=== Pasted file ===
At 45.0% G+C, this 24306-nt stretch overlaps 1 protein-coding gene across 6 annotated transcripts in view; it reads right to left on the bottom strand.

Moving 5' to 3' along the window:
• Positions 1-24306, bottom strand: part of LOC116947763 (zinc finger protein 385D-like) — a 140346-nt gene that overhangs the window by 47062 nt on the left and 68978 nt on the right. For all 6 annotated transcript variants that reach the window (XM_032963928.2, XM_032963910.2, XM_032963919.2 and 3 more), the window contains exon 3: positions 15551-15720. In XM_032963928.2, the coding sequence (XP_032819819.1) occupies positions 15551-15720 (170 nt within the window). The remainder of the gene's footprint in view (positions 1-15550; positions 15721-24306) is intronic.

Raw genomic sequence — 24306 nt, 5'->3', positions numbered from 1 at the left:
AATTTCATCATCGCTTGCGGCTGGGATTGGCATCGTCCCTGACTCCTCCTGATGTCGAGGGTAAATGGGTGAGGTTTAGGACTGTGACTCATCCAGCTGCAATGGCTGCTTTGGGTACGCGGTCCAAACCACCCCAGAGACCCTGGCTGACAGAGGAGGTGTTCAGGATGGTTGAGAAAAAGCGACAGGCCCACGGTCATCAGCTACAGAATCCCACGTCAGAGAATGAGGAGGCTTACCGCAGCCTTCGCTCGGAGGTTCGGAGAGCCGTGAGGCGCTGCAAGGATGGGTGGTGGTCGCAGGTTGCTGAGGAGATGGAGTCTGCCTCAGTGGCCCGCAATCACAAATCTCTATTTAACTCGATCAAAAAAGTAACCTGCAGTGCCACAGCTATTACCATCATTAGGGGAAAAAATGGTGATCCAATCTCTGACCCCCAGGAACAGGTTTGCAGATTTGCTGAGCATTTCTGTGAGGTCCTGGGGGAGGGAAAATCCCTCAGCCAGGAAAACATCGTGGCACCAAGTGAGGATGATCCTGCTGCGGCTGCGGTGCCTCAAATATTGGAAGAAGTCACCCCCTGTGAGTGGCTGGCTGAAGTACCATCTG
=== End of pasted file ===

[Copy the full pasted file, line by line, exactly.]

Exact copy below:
At 45.0% G+C, this 24306-nt stretch overlaps 1 protein-coding gene across 6 annotated transcripts in view; it reads right to left on the bottom strand.

Moving 5' to 3' along the window:
• Positions 1-24306, bottom strand: part of LOC116947763 (zinc finger protein 385D-like) — a 140346-nt gene that overhangs the window by 47062 nt on the left and 68978 nt on the right. For all 6 annotated transcript variants that reach the window (XM_032963928.2, XM_032963910.2, XM_032963919.2 and 3 more), the window contains exon 3: positions 15551-15720. In XM_032963928.2, the coding sequence (XP_032819819.1) occupies positions 15551-15720 (170 nt within the window). The remainder of the gene's footprint in view (positions 1-15550; positions 15721-24306) is intronic.

Raw genomic sequence — 24306 nt, 5'->3', positions numbered from 1 at the left:
AATTTCATCATCGCTTGCGGCTGGGATTGGCATCGTCCCTGACTCCTCCTGATGTCGAGGGTAAATGGGTGAGGTTTAGGACTGTGACTCATCCAGCTGCAATGGCTGCTTTGGGTACGCGGTCCAAACCACCCCAGAGACCCTGGCTGACAGAGGAGGTGTTCAGGATGGTTGAGAAAAAGCGACAGGCCCACGGTCATCAGCTACAGAATCCCACGTCAGAGAATGAGGAGGCTTACCGCAGCCTTCGCTCGGAGGTTCGGAGAGCCGTGAGGCGCTGCAAGGATGGGTGGTGGTCGCAGGTTGCTGAGGAGATGGAGTCTGCCTCAGTGGCCCGCAATCACAAATCTCTATTTAACTCGATCAAAAAAGTAACCTGCAGTGCCACAGCTATTACCATCATTAGGGGAAAAAATGGTGATCCAATCTCTGACCCCCAGGAACAGGTTTGCAGATTTGCTGAGCATTTCTGTGAGGTCCTGGGGGAGGGAAAATCCCTCAGCCAGGAAAACATCGTGGCACCAAGTGAGGATGATCCTGCTGCGGCTGCGGTGCCTCAAATATTGGAAGAAGTCACCCCCTGTGAGTGGCTGGCTGAAGTACCATCTG